Even Physicists Don’t Understand Quantum Mechanics
Quantum mechanics, assembled gradually by a group of brilliant minds over the first decades of the 20th century, is an incredibly successful theory. We need it to account for how atoms decay, why stars shine, how transistors and lasers work and, for that matter, why tables and chairs are solid rather than immediately collapsing onto the floor. Scientists can use quantum mechanics with perfect confidence.
But it’s a black box. We can set up a physical situation, and make predictions about what will happen next that are verified to spectacular accuracy. What we don’t do is claim to understand quantum mechanics.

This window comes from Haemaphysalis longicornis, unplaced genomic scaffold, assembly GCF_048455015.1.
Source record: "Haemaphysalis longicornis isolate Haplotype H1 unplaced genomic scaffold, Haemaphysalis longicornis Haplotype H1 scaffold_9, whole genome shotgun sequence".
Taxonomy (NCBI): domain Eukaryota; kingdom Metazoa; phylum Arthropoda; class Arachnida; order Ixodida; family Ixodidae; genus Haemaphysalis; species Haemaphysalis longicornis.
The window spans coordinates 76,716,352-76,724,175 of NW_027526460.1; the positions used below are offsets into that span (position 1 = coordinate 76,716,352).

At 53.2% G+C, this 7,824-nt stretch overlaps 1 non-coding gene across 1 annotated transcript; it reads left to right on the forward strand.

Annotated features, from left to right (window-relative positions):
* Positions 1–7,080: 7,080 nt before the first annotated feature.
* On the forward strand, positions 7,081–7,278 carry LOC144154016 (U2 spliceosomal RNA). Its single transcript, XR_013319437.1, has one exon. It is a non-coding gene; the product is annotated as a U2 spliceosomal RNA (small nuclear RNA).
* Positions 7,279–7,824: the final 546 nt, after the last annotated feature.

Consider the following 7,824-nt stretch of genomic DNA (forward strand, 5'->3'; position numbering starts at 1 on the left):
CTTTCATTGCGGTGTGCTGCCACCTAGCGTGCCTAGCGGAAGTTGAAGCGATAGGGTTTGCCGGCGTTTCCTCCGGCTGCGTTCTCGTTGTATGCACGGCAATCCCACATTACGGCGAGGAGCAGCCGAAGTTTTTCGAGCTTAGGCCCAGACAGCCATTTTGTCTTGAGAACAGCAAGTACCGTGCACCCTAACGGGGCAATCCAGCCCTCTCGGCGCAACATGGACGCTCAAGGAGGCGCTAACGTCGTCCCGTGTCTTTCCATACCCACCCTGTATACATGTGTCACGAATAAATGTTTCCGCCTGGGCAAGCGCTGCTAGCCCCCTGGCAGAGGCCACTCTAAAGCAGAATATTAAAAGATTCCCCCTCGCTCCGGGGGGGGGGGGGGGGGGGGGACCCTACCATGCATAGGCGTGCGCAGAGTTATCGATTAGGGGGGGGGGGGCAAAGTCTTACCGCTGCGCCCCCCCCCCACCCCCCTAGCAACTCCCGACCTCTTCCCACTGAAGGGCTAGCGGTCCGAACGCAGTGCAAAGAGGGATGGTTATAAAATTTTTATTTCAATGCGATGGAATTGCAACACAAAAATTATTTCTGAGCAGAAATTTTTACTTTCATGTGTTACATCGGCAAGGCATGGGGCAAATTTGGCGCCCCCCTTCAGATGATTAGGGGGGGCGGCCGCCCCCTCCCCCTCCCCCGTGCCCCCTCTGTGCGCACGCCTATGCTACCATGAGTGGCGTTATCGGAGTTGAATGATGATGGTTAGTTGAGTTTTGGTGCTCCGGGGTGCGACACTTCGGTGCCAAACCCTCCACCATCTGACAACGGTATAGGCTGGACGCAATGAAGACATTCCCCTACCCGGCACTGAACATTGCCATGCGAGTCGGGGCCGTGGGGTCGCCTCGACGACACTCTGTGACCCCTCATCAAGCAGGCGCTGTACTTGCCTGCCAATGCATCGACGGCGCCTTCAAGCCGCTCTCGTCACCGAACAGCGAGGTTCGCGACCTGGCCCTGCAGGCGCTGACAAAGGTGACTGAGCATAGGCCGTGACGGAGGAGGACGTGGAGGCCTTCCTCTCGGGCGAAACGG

Physicists don’t understand their own theory any better than a typical smartphone user understands what’s going on inside the device. There are two problems. One is that quantum mechanics, as it is enshrined in textbooks, seems to require separate rules for how quantum objects behave when we’re not looking at them, and how they behave when they are being observed.
When we’re not looking, they exist in “superpositions” of different possibilities, such as being at any one of various locations in space. But when we look, they suddenly snap into just a single location, and that’s where we see them. We can’t predict exactly what that location will be; the best we can do is calculate the probability of different outcomes.
The whole thing is preposterous. Why are observations special? What counts as an “observation,” anyway?
When exactly does it happen? Does it need to be performed by a person? Is consciousness somehow involved in the basic rules of reality?
Together these questions are known as the “measurement problem” of quantum theory.